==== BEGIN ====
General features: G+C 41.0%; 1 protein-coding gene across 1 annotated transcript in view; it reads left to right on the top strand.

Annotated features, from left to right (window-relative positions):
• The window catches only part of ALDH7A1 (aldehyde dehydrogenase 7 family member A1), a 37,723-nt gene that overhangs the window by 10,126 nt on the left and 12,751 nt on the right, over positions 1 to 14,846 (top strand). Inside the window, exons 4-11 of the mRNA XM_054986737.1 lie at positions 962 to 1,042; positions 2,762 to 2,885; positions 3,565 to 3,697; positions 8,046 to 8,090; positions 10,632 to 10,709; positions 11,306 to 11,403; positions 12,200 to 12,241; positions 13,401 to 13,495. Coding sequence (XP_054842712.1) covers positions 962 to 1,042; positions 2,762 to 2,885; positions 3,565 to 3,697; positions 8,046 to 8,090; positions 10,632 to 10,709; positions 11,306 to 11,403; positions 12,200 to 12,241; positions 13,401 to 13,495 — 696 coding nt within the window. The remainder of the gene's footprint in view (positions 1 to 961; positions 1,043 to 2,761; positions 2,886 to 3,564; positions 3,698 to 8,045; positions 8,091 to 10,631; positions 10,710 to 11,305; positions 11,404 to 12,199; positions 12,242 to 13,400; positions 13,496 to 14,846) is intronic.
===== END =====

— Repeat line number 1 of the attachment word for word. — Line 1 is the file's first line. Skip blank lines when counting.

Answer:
General features: G+C 41.0%; 1 protein-coding gene across 1 annotated transcript in view; it reads left to right on the top strand.